James Howard Meredith (born June 25, 1933) is a Civil Rights Movement figure, writer, political adviser and Air Force veteran. In 1962, he became the first African-American student admitted to the segregated University of Mississippi, after the intervention of the federal government, an event that was a flashpoint in the Civil Rights Movement. Inspired by President John F. Kennedy‘s inaugural address, Meredith decided to exercise his constitutional rights and apply to the University of Mississippi. His goal was to put pressure on the Kennedy administration to enforce civil rights for African Americans.
In 1966 Meredith planned a solo 220-mile March Against Fear from Memphis, Tennessee to Jackson, Mississippi; he wanted to highlight continuing racism in the South and encourage voter registration after passage of the Voting Rights Act of 1965. He did not want major civil rights organizations involved. The second day, he was shot by a white gunman and suffered numerous wounds. Leaders of major organizations vowed to complete the march in his name after he was taken to the hospital. While Meredith was recovering, more people from across the country became involved as marchers. He rejoined the march and when Meredith and other leaders entered Jackson on June 26, they were leading an estimated 15,000 marchers, in what was the largest civil rights march in Mississippi. During the course of it, more than 4,000 African Americans had registered to vote, and the march was a catalyst to continued community organizing and additional registration.
In 2002 and again in 2012, the University of Mississippi led year-long series of events to celebrate the 40th and 50th anniversaries of Meredith’s integration of the institution. He was among numerous speakers invited to the campus, where a statue of him commemorates his role. The Lyceum-The Circle Historic District at the center of the campus has been designated as a National Historic Landmark for these events.
Harriet Tubman (born Araminta Ross; c. 1822 – March 10, 1913) was an American abolitionist, humanitarian, and an armed scout and spy for the United States Army during the American Civil War. Born into slavery, Tubman escaped and subsequently made some thirteen missions to rescue approximately seventy enslaved families and friends, using the network of antislavery activists and safe houses known as the Underground Railroad. She later helped abolitionist John Brown recruit men for his raid on Harpers Ferry, and in the post-war era was an active participant in the struggle for women’s suffrage.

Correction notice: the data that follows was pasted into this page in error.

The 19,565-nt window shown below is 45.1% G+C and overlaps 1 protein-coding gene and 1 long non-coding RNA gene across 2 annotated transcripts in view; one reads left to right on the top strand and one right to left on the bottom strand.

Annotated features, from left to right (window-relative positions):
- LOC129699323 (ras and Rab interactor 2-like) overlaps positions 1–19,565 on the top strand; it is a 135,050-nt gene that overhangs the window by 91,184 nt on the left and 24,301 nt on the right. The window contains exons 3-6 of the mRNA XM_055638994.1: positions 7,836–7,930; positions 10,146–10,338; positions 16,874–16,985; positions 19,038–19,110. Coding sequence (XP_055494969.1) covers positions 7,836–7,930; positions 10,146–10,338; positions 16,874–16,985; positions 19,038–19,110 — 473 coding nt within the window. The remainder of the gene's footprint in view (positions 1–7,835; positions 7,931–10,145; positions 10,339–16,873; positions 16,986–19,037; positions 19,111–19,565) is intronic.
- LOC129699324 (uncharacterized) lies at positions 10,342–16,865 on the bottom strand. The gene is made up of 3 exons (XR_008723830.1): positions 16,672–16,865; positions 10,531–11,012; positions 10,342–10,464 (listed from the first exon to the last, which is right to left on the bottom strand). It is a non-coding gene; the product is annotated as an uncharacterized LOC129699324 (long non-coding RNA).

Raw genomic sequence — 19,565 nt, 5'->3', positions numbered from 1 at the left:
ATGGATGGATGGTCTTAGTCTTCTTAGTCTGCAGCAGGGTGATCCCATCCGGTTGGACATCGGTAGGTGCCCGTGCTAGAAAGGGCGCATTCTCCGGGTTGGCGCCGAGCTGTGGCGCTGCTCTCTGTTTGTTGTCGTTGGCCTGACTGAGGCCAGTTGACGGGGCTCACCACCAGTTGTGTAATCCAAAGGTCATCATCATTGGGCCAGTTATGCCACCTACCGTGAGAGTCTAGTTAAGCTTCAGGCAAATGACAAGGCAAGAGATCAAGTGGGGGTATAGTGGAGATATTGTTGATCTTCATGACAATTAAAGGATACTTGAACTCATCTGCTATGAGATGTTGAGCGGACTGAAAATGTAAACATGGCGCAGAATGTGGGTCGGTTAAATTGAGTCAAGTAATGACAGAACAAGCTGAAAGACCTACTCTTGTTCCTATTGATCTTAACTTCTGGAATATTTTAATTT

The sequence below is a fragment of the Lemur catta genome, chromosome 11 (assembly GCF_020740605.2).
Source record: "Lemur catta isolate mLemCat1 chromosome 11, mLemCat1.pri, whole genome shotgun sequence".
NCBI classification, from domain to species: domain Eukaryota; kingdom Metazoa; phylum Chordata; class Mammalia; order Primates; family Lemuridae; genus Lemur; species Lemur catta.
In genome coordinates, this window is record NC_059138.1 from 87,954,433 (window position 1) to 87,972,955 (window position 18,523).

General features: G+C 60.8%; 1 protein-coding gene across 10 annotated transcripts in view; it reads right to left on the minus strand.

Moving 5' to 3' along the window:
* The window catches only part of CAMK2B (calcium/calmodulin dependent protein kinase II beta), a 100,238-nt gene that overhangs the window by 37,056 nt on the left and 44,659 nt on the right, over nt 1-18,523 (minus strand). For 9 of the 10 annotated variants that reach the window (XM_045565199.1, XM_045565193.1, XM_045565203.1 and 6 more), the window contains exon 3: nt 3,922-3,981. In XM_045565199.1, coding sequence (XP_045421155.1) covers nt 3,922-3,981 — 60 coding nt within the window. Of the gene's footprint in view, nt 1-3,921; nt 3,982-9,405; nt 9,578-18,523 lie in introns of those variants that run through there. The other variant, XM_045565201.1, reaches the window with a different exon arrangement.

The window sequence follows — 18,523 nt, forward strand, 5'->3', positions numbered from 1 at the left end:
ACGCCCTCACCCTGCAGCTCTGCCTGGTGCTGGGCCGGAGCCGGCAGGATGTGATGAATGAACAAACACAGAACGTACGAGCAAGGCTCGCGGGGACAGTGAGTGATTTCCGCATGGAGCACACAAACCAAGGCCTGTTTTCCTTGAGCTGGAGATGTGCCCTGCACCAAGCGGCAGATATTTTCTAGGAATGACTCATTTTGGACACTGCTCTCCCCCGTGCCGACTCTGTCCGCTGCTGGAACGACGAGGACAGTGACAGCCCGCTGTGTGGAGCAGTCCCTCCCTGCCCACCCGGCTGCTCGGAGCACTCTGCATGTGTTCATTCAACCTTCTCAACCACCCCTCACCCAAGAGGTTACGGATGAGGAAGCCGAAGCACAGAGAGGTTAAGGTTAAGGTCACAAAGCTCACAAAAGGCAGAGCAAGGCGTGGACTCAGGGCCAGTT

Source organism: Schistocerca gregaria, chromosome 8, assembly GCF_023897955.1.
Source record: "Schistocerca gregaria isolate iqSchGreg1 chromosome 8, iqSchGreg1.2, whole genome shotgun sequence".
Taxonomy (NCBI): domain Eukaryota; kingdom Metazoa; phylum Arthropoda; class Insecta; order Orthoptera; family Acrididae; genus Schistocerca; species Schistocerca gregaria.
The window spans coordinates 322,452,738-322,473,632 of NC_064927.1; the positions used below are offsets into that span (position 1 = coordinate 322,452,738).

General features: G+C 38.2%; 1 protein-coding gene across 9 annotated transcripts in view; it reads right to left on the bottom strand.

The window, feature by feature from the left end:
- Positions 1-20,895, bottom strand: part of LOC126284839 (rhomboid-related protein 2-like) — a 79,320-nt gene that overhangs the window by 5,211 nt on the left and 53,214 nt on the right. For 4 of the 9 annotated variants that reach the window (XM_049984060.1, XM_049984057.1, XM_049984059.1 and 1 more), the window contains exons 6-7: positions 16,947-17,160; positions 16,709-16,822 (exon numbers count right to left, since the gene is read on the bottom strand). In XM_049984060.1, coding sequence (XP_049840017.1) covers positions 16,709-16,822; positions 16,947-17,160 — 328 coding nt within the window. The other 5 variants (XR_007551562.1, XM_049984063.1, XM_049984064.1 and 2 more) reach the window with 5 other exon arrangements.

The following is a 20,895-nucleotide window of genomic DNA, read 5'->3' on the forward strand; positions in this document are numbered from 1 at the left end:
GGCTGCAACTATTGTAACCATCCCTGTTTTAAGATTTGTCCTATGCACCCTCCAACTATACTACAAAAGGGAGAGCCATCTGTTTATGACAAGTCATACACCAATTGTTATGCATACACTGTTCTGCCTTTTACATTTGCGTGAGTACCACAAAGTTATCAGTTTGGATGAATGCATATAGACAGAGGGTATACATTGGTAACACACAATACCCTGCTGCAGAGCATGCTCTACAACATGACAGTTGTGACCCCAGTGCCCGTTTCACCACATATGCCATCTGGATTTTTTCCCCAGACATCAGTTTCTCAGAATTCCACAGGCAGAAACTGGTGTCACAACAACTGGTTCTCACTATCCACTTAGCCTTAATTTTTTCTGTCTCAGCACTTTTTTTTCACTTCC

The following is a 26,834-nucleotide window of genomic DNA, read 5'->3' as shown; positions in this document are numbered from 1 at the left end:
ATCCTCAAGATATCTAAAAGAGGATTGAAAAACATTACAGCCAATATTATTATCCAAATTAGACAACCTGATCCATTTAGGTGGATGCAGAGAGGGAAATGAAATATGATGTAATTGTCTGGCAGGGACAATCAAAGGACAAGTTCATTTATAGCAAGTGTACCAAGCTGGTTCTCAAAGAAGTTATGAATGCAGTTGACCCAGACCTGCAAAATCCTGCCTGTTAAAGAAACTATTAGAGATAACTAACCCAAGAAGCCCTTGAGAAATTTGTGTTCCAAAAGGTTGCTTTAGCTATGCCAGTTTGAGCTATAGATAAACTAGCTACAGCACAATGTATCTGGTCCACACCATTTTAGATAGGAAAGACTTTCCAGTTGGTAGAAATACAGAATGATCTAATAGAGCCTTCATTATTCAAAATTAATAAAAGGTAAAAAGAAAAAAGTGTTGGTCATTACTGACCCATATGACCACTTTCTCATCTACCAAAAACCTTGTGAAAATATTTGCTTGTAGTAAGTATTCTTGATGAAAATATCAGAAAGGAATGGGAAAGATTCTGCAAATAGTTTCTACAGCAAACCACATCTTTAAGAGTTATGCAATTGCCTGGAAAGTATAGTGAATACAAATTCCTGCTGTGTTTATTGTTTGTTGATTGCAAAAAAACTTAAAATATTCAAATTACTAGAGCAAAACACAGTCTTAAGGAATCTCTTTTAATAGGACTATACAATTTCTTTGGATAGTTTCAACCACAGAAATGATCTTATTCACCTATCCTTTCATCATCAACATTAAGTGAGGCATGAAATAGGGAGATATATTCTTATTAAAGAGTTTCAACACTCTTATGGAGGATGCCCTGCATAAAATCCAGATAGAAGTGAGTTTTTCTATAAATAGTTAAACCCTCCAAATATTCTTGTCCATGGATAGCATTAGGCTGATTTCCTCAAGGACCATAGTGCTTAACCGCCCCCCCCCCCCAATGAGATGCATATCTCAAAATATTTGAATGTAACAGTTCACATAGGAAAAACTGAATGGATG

Born a slave in Dorchester County, Maryland, Tubman was beaten and whipped by her various masters as a child. Early in life, she suffered a traumatic head wound when an irate slave owner threw a heavy metal weight intending to hit another slave and hit her instead. The injury caused dizziness, pain, and spells of hypersomnia, which occurred throughout her life. She was a devout Christian and experienced strange visions and vivid dreams, which she ascribed to premonitions from God.
In 1849, Tubman escaped to Philadelphia, then immediately returned to Maryland to rescue her family. Slowly, one group at a time, she brought relatives with her out of the state, and eventually guided dozens of other slaves to freedom. Traveling by night and in extreme secrecy, Tubman (or “Moses“, as she was called) “never lost a passenger”. After the Fugitive Slave Act of 1850 was passed, she helped guide fugitives farther north into British North America, and helped newly freed slaves find work.